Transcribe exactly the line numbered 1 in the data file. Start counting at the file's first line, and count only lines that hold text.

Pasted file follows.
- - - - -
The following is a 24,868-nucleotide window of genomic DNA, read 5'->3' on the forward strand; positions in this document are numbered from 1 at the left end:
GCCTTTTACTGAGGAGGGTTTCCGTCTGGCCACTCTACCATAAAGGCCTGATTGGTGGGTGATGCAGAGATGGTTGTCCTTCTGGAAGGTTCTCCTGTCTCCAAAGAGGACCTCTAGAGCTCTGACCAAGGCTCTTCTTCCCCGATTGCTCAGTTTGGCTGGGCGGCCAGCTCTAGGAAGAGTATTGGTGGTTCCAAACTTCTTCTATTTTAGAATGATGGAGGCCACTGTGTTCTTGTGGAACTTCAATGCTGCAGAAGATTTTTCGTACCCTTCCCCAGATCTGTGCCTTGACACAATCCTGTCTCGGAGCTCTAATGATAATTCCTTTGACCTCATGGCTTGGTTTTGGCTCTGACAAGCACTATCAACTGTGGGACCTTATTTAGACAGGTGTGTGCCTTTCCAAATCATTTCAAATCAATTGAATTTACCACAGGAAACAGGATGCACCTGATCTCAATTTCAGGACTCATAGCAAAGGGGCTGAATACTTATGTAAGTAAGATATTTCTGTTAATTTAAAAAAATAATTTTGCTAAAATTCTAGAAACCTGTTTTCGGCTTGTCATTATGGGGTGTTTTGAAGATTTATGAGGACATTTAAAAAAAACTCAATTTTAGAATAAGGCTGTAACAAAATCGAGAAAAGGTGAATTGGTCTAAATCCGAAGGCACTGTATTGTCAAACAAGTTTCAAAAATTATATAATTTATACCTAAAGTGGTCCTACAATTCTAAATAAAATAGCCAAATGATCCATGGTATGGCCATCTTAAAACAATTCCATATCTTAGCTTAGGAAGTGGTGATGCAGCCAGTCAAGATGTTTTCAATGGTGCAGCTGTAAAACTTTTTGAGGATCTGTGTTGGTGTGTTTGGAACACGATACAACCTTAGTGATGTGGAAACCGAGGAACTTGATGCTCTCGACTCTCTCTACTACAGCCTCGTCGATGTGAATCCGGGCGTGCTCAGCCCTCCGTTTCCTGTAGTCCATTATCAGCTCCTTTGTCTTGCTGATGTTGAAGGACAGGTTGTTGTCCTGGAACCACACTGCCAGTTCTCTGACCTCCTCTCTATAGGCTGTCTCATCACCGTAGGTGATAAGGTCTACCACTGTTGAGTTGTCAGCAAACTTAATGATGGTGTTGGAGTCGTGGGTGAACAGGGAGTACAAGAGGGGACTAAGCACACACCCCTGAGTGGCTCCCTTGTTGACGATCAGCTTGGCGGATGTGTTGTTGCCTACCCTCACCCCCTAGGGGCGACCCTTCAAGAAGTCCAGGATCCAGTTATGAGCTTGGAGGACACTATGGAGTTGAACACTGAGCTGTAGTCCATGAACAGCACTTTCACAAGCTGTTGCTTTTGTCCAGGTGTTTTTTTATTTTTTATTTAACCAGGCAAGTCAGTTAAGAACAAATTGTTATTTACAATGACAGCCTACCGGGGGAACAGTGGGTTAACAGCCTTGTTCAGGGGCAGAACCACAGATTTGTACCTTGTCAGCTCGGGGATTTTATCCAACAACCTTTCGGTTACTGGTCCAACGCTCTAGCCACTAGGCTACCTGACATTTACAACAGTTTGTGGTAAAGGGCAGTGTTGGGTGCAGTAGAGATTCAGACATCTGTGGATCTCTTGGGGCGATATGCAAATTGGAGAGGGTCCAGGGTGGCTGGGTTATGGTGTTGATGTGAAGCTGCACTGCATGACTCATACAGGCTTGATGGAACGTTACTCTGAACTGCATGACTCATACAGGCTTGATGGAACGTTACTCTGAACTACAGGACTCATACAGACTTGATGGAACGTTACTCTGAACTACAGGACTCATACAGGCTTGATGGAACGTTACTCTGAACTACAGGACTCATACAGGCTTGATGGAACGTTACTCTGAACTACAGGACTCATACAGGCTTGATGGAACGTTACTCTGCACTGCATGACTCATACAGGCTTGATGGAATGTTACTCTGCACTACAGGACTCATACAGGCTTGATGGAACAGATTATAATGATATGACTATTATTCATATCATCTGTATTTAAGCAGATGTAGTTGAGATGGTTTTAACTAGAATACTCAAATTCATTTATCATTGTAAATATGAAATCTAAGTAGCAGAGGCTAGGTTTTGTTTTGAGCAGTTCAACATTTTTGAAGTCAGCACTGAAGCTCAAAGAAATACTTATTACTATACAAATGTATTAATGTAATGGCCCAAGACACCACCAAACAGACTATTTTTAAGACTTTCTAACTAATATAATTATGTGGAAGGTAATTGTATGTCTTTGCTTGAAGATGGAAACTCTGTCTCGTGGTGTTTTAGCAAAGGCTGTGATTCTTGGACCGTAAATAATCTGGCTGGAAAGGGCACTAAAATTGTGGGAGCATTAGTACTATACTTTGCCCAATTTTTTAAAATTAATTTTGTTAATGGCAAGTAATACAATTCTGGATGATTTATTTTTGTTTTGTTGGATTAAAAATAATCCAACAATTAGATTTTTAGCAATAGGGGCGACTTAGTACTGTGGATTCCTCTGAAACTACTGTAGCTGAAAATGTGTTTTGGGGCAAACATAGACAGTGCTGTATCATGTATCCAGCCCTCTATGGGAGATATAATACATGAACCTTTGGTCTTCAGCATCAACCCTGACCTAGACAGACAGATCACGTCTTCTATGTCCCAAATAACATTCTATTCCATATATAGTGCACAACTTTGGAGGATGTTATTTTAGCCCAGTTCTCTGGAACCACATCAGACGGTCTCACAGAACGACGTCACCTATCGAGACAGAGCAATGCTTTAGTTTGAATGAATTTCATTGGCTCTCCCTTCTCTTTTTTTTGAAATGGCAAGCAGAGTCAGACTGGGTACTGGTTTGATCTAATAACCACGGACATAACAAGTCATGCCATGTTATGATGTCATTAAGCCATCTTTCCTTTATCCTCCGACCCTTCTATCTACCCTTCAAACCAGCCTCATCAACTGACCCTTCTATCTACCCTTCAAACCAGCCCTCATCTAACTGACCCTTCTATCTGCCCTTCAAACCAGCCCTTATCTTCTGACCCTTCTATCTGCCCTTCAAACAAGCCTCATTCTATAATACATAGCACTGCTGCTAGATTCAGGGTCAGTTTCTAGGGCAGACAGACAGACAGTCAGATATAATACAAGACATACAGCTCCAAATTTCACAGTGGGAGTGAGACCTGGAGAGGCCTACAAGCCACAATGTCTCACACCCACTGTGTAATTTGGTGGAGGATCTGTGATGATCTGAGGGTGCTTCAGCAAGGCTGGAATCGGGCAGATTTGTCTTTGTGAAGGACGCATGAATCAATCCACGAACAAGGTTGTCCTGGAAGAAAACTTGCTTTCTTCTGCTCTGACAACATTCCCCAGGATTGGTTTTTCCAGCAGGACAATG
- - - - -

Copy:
The following is a 24,868-nucleotide window of genomic DNA, read 5'->3' on the forward strand; positions in this document are numbered from 1 at the left end: